Local mental health services available to students

Sarah Lorenz

Avery Millis is among the 85 percent of college students who report feeling overwhelmed during the semester, according to the Anxiety and Depression Association of America (ADAA).

Millis, a junior criminology and justice studies major, spends every day training with Army Reserve Officers’ Training Corps (ROTC) in addition to attending school full-time.

“It’s really hard to prioritize classes,” Millis said. “Grades are important, but my time and effort go to ROTC.”

The ADAA reports that 75 percent of U.S. adults will experience an anxiety attack before the age of 22.

Stress, anxiety, sleep deprivation, work and illness are the leading stressors for college students according to the American College Health Association (ACHA).

Elijah Webb, a junior computer science major, trains with the Air Force ROTC and struggles the most with time management. He suffers from sleeplessness, headaches and high stress before tests.

“I have missed advising appointment opportunities to attend important classes,” Webb said. “Unfortunately, skipping meetings has affected me when scheduling classes.”

Webb is among the 41.6 percent of students who said anxiety is their leading concern, according to the ADAA. 

“I will not sacrifice my sleep; I’d rather let my grades suffer than pull an all-nighter,” Webb said.

Access to mental health services is local and affordable for Kent students and community members.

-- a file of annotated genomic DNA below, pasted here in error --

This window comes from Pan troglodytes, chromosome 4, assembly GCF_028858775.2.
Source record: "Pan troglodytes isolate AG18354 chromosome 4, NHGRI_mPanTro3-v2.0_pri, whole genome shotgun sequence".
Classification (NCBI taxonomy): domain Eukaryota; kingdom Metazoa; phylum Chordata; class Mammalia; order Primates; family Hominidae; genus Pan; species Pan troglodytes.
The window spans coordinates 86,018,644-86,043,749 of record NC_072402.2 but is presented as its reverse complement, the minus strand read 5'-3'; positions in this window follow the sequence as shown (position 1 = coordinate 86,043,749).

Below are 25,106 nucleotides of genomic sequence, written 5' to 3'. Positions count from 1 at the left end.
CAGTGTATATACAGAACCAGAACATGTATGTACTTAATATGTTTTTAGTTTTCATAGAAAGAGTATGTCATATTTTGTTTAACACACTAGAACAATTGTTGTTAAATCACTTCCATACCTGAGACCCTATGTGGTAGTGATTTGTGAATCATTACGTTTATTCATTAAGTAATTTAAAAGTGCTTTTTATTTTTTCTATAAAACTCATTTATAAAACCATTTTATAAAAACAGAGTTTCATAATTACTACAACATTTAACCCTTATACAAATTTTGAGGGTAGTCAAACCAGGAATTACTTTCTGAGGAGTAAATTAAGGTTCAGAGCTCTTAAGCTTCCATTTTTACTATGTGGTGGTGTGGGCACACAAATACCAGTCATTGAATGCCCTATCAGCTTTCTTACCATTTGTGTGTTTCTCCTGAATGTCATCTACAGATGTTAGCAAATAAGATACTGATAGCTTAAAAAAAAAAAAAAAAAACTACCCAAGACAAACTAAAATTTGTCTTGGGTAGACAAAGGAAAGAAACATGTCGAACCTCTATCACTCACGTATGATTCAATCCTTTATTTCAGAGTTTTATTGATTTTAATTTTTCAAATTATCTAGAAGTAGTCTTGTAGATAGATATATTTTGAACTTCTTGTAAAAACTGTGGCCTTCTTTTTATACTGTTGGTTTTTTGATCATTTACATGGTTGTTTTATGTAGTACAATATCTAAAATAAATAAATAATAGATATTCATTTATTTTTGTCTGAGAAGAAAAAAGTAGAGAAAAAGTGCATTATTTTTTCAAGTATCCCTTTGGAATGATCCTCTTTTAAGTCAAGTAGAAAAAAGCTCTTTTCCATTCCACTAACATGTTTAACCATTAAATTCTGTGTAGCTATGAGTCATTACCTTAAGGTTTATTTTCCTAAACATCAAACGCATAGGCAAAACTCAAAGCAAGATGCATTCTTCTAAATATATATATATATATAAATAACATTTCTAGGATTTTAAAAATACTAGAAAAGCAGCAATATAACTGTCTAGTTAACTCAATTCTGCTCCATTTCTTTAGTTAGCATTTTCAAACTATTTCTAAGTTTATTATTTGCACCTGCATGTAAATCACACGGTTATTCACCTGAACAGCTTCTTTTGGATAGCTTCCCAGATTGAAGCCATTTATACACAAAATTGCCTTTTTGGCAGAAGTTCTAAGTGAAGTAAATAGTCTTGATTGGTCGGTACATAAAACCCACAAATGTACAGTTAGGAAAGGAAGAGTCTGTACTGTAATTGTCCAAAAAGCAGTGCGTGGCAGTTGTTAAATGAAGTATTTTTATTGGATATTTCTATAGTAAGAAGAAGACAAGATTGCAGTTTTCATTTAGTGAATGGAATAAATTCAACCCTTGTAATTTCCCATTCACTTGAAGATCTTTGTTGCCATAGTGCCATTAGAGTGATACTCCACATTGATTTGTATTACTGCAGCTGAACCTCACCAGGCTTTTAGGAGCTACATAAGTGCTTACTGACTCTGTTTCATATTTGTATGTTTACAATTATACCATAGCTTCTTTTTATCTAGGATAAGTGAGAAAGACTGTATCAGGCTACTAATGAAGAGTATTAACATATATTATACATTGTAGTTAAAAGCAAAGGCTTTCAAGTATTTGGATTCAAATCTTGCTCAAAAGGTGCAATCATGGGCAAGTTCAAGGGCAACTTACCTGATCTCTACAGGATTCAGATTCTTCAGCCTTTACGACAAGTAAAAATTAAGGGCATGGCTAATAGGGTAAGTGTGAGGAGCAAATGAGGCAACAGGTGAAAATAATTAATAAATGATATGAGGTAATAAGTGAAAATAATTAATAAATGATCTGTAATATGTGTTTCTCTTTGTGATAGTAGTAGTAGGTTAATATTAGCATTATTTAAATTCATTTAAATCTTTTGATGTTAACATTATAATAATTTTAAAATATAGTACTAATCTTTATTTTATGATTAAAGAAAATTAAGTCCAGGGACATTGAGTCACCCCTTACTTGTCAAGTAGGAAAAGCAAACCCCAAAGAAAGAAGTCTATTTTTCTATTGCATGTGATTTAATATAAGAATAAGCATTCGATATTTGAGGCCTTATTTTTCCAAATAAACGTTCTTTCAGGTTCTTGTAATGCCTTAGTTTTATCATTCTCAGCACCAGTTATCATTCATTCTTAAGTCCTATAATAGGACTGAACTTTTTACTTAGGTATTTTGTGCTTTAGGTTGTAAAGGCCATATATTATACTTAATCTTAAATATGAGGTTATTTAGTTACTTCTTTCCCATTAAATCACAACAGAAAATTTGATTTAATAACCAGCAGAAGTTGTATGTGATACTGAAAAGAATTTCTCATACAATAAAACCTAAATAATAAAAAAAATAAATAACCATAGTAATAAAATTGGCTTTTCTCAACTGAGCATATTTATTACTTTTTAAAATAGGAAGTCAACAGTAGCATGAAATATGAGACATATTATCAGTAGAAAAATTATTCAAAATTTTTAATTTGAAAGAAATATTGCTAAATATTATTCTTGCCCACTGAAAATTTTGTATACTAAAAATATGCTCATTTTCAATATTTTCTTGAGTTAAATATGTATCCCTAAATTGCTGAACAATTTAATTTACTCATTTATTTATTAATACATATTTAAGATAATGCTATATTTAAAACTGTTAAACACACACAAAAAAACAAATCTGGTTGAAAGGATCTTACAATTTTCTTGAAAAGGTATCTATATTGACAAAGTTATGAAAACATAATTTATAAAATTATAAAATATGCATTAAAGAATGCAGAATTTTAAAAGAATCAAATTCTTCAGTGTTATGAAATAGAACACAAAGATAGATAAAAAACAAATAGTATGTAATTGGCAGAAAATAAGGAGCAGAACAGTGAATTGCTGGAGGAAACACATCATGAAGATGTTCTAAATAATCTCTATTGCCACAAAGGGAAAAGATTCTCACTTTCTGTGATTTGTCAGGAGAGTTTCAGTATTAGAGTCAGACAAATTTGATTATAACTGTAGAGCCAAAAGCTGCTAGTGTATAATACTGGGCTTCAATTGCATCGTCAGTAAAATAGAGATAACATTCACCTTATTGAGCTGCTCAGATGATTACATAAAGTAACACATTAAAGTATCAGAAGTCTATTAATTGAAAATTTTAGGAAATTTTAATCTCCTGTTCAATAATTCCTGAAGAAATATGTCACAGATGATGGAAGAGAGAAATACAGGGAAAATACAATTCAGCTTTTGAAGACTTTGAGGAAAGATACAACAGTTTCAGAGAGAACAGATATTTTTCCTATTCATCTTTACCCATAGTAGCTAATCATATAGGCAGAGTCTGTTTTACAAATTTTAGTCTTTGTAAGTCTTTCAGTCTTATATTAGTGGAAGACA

Kent State offers an online mental health screening test for students concerned they have depression, anxiety or an eating disorder. On-campus options, like the Counseling and Human Development Center and Psychological Clinic, offer free counseling to Kent State students, faculty and staff.

“I reached out to counseling services last semester to elevate some stress,” Millis said. “I learned my mental health is most important during my college experience.”

Executive Director Joel Mowrey and his team on the Mental Health & Recovery Board (MHRB) work to help adults, teens and children with mental illness. It is a part of the 53 community mental health boards in Ohio.

“We need to break down the artificial boundaries between mental health issues and physical health,” Mowrey said. “We all have mental health problems, just in varying degrees.”

The MHRB offers referrals to assistance programs with federal, state and local levy dollars. These include organizations like Job and Family Services, Children’s Advantage, Townhall 2 and many more. The MHRB allocates money for medicine, crisis hotlines and counseling services.

Mowrey shares the importance of seeking help for students and community members who have experienced trauma in their life.

“Mental health is a public health problem, not a criminal problem,” Mowrey said. “It can happen to anyone and there is no shame in seeking help.”

Another option for treatment is Coleman Professional Services (CPS). CPS is a nonprofit provider of mental health services and behavioral rehabilitation programs for children, youth and adults, and is funded by MHRB with grants and tax levies to support mental health services. The northeast Ohio location covers eight counties: Allen, Auglaize, Hardin, Jefferson, Portage, Stark, Summit and Trumbull.

Tom Hatch, chief officer for resource and business development of CPS, says they serve over 24,000 people each year.

“I estimate 79 percent of people we serve are making below $60,000 a year,” Hatch said. “CPS assists all regardless of financial income.”

Its mission is fostering recovery with free access to services. CPS also helps build independence for homeless and mentally ill people with permanent places to live by helping them find jobs.

“Delaying treatment is very dangerous, but seeking help could save your life or someone you love,” Hatch said.

The MHRB also offers internship opportunities for journalism students; contact Director of Community Relations, Karyn Hall, for more information.

Sarah Lorenz is the downtown and neighborhoods reporter, contact her at [email protected].